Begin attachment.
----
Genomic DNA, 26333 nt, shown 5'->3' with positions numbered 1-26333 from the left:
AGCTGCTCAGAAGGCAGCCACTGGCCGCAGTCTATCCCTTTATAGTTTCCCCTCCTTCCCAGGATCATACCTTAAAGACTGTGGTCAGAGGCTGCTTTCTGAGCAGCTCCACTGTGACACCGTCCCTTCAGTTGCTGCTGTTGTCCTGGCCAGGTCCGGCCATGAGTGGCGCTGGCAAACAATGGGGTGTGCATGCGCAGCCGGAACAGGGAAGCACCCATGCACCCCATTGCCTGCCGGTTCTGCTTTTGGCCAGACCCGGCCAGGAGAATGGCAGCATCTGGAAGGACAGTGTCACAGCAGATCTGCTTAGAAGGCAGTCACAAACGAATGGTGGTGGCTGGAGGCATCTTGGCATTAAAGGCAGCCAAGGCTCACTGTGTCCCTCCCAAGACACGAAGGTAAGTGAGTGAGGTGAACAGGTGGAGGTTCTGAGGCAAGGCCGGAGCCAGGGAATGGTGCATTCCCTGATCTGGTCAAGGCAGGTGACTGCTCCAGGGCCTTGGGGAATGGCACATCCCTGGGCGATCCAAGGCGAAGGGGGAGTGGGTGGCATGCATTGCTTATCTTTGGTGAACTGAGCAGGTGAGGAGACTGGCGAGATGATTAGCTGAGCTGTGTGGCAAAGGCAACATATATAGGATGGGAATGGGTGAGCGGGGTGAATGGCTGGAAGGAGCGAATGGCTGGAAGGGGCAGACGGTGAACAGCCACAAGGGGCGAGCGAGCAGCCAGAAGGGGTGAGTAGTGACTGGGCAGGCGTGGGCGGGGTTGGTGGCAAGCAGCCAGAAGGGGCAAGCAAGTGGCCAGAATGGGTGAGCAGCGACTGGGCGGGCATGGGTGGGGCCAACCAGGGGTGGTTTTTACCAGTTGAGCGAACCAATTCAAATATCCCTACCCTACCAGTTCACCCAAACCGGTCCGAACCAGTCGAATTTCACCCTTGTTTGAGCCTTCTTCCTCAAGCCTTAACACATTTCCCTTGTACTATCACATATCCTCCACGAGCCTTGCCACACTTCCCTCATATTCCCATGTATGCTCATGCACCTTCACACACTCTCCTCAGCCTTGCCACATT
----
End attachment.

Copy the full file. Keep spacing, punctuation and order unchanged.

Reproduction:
Genomic DNA, 26333 nt, shown 5'->3' with positions numbered 1-26333 from the left:
AGCTGCTCAGAAGGCAGCCACTGGCCGCAGTCTATCCCTTTATAGTTTCCCCTCCTTCCCAGGATCATACCTTAAAGACTGTGGTCAGAGGCTGCTTTCTGAGCAGCTCCACTGTGACACCGTCCCTTCAGTTGCTGCTGTTGTCCTGGCCAGGTCCGGCCATGAGTGGCGCTGGCAAACAATGGGGTGTGCATGCGCAGCCGGAACAGGGAAGCACCCATGCACCCCATTGCCTGCCGGTTCTGCTTTTGGCCAGACCCGGCCAGGAGAATGGCAGCATCTGGAAGGACAGTGTCACAGCAGATCTGCTTAGAAGGCAGTCACAAACGAATGGTGGTGGCTGGAGGCATCTTGGCATTAAAGGCAGCCAAGGCTCACTGTGTCCCTCCCAAGACACGAAGGTAAGTGAGTGAGGTGAACAGGTGGAGGTTCTGAGGCAAGGCCGGAGCCAGGGAATGGTGCATTCCCTGATCTGGTCAAGGCAGGTGACTGCTCCAGGGCCTTGGGGAATGGCACATCCCTGGGCGATCCAAGGCGAAGGGGGAGTGGGTGGCATGCATTGCTTATCTTTGGTGAACTGAGCAGGTGAGGAGACTGGCGAGATGATTAGCTGAGCTGTGTGGCAAAGGCAACATATATAGGATGGGAATGGGTGAGCGGGGTGAATGGCTGGAAGGAGCGAATGGCTGGAAGGGGCAGACGGTGAACAGCCACAAGGGGCGAGCGAGCAGCCAGAAGGGGTGAGTAGTGACTGGGCAGGCGTGGGCGGGGTTGGTGGCAAGCAGCCAGAAGGGGCAAGCAAGTGGCCAGAATGGGTGAGCAGCGACTGGGCGGGCATGGGTGGGGCCAACCAGGGGTGGTTTTTACCAGTTGAGCGAACCAATTCAAATATCCCTACCCTACCAGTTCACCCAAACCGGTCCGAACCAGTCGAATTTCACCCTTGTTTGAGCCTTCTTCCTCAAGCCTTAACACATTTCCCTTGTACTATCACATATCCTCCACGAGCCTTGCCACACTTCCCTCATATTCCCATGTATGCTCATGCACCTTCACACACTCTCCTCAGCCTTGCCACATT